Compilation celebrating London club the Scala's legendary Scratch night...
Not many clubnights have a wider agenda beyond fun and the generation of revenue. However, the monthly Scratch night in London’s King’s Cross has been an enterprise devoted to the preservation of hip-hop’s basic elements; and somehow exposed the artform to a wider audience.
For five years, Matt Scratch and Rob Smooth have booked rappers and DJs, encouraged graffiti artists and breakdancers, and generally provided a congenial atmosphere. And here’s a selection of audience favourites to stir the memory and map out a space for an alternative hip-hop worldview – one that rejects the gangsta way for a more cerebral approach.
Not that the best gangsta rap isn’t intellectual, or that some artists here are restricted to a liberal, live-and-let-live, ethos. Let’s just say ‘Scratch Vol. 1’ sticks to the original old school tenets of the genre, and showcases artists who would be otherwise obscured by the more prominent videostars of today. By and large, obscurity is the motto, for tracks aimed at hip-hop heads who spend hours trawling through record racks in specialist shops.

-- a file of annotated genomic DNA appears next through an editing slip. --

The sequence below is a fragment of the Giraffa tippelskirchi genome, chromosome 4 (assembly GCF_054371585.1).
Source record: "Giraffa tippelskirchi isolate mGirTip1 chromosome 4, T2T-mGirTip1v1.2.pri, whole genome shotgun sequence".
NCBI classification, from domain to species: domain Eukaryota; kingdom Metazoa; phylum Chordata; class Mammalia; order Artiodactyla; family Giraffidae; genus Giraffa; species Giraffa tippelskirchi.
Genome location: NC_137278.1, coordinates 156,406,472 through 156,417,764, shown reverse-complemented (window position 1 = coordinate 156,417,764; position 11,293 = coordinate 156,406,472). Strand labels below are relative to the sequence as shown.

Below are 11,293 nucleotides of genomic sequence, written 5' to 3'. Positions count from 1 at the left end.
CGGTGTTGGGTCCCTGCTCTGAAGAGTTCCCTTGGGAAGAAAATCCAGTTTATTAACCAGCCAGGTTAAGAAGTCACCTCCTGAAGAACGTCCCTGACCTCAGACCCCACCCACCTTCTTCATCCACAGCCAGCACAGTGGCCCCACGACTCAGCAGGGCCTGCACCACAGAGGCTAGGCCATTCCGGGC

As well as gems like Main Source’s moralistic ‘Snake Eyes’ and A Tribe Called Quest’s ‘Lyrics To Go (Tumbling Dice Remix)’, there are more playful forays into rhyme, of the order of Freestyle Fellowship’s humorous ‘Hot Potato’ and Souls Of Mischief’s ’93 Till Infinity’. And you can hardly ignore the reality-challenged Humpty Hump on Digital Underground’s ‘Return Of The Crazy One’.
It’s all about verbal displays, gladiatorial word combats aligned with fresh, often jazzy and resolutely old-school beats. The participants seem to have enjoyed themselves – ain’t no reason you shouldn’t either.